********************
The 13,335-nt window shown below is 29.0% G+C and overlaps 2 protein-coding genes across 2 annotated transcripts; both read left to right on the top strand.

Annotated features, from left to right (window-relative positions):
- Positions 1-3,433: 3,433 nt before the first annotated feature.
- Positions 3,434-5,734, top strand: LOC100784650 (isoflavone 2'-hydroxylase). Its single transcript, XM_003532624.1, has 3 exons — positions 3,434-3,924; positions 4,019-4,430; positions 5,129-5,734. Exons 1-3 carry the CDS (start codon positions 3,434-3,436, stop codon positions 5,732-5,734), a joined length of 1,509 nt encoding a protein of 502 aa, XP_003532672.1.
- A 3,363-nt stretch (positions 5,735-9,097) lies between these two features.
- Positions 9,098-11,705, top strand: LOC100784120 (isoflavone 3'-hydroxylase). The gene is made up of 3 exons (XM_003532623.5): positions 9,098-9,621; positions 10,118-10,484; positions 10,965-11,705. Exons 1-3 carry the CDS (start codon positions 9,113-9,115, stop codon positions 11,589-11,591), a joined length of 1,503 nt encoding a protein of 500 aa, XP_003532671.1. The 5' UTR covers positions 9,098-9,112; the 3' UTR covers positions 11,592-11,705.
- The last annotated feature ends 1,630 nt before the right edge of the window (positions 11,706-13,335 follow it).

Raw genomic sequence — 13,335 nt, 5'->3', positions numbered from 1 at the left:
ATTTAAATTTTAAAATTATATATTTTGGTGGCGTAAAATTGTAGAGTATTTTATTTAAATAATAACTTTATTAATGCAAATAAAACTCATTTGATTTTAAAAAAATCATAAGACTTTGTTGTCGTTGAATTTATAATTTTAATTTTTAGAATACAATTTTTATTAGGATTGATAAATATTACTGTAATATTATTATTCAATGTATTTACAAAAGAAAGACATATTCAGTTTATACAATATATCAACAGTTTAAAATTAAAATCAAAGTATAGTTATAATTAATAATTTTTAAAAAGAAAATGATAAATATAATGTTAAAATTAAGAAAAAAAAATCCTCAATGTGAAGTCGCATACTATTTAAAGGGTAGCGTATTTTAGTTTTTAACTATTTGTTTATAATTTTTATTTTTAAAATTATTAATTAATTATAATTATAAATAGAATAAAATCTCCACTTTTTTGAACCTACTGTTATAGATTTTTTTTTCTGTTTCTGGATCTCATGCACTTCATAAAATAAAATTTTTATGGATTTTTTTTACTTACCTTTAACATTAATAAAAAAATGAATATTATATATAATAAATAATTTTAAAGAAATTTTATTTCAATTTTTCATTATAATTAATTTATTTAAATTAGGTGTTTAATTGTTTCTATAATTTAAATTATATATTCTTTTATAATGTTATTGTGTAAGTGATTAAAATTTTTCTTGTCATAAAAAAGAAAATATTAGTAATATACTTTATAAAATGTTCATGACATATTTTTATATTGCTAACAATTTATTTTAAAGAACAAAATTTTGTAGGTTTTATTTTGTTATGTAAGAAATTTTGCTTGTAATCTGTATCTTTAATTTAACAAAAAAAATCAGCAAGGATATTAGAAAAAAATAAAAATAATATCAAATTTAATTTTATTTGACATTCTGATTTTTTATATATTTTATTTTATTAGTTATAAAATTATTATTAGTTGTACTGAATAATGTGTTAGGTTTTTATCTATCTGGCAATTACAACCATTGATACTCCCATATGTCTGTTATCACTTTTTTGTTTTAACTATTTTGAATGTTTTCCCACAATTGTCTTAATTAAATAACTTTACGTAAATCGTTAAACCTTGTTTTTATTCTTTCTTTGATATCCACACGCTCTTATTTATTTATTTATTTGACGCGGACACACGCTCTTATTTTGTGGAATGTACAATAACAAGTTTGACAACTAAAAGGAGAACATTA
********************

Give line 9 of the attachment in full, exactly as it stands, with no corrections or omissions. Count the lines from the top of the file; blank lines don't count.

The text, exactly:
ATTTAAATTTTAAAATTATATATTTTGGTGGCGTAAAATTGTAGAGTATTTTATTTAAATAATAACTTTATTAATGCAAATAAAACTCATTTGATTTTAAAAAAATCATAAGACTTTGTTGTCGTTGAATTTATAATTTTAATTTTTAGAATACAATTTTTATTAGGATTGATAAATATTACTGTAATATTATTATTCAATGTATTTACAAAAGAAAGACATATTCAGTTTATACAATATATCAACAGTTTAAAATTAAAATCAAAGTATAGTTATAATTAATAATTTTTAAAAAGAAAATGATAAATATAATGTTAAAATTAAGAAAAAAAAATCCTCAATGTGAAGTCGCATACTATTTAAAGGGTAGCGTATTTTAGTTTTTAACTATTTGTTTATAATTTTTATTTTTAAAATTATTAATTAATTATAATTATAAATAGAATAAAATCTCCACTTTTTTGAACCTACTGTTATAGATTTTTTTTTCTGTTTCTGGATCTCATGCACTTCATAAAATAAAATTTTTATGGATTTTTTTTACTTACCTTTAACATTAATAAAAAAATGAATATTATATATAATAAATAATTTTAAAGAAATTTTATTTCAATTTTTCATTATAATTAATTTATTTAAATTAGGTGTTTAATTGTTTCTATAATTTAAATTATATATTCTTTTATAATGTTATTGTGTAAGTGATTAAAATTTTTCTTGTCATAAAAAAGAAAATATTAGTAATATACTTTATAAAATGTTCATGACATATTTTTATATTGCTAACAATTTATTTTAAAGAACAAAATTTTGTAGGTTTTATTTTGTTATGTAAGAAATTTTGCTTGTAATCTGTATCTTTAATTTAACAAAAAAAATCAGCAAGGATATTAGAAAAAAATAAAAATAATATCAAATTTAATTTTATTTGACATTCTGATTTTTTATATATTTTATTTTATTAGTTATAAAATTATTATTAGTTGTACTGAATAATGTGTTAGGTTTTTATCTATCTGGCAATTACAACCATTGATACTCCCATATGTCTGTTATCACTTTTTTGTTTTAACTATTTTGAATGTTTTCCCACAATTGTCTTAATTAAATAACTTTACGTAAATCGTTAAACCTTGTTTTTATTCTTTCTTTGATATCCACACGCTCTTATTTATTTATTTATTTGACGCGGACACACGCTCTTATTTTGTGGAATGTACAATAACAAGTTTGACAACTAAAAGGAGAACATTA